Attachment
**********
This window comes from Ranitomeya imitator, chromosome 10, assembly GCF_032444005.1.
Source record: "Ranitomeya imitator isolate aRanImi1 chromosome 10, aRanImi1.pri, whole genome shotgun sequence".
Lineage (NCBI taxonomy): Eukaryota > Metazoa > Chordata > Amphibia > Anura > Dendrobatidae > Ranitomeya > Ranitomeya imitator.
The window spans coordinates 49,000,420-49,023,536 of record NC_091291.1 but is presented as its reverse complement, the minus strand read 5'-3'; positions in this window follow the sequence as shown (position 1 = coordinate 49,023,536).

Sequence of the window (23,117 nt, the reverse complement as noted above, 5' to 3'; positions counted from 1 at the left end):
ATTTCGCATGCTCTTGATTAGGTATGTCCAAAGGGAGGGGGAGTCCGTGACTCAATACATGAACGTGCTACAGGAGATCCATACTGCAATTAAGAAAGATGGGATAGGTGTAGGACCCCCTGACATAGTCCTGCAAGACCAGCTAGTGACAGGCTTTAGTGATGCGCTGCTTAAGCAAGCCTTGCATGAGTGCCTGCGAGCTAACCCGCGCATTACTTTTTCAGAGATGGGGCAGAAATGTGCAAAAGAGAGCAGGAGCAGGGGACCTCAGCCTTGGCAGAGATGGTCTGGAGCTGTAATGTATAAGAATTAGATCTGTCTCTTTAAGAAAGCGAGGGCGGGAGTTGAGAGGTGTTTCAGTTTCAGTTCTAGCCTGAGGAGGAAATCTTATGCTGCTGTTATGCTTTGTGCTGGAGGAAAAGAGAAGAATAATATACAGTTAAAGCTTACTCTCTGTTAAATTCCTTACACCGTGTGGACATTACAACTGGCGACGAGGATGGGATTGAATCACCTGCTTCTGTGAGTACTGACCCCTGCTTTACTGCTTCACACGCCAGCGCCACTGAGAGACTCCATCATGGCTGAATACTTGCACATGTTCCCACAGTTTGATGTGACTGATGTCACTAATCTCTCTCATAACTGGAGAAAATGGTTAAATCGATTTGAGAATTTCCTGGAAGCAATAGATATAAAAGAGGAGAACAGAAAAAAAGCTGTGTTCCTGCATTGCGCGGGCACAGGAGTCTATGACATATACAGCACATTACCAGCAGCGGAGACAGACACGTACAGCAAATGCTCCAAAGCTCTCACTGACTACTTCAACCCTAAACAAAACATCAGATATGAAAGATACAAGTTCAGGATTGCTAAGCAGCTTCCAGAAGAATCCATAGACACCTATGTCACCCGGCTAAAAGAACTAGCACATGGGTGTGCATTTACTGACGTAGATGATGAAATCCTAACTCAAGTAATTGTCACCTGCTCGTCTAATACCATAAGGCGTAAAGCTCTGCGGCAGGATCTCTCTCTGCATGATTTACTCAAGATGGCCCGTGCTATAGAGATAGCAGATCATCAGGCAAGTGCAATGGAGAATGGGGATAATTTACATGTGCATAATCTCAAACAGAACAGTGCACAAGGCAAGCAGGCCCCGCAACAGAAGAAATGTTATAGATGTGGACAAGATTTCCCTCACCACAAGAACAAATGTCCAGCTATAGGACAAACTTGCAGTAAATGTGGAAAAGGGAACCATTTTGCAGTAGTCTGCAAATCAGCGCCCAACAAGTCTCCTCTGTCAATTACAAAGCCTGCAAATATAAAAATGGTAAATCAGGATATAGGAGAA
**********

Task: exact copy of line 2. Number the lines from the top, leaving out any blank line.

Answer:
Source record: "Ranitomeya imitator isolate aRanImi1 chromosome 10, aRanImi1.pri, whole genome shotgun sequence".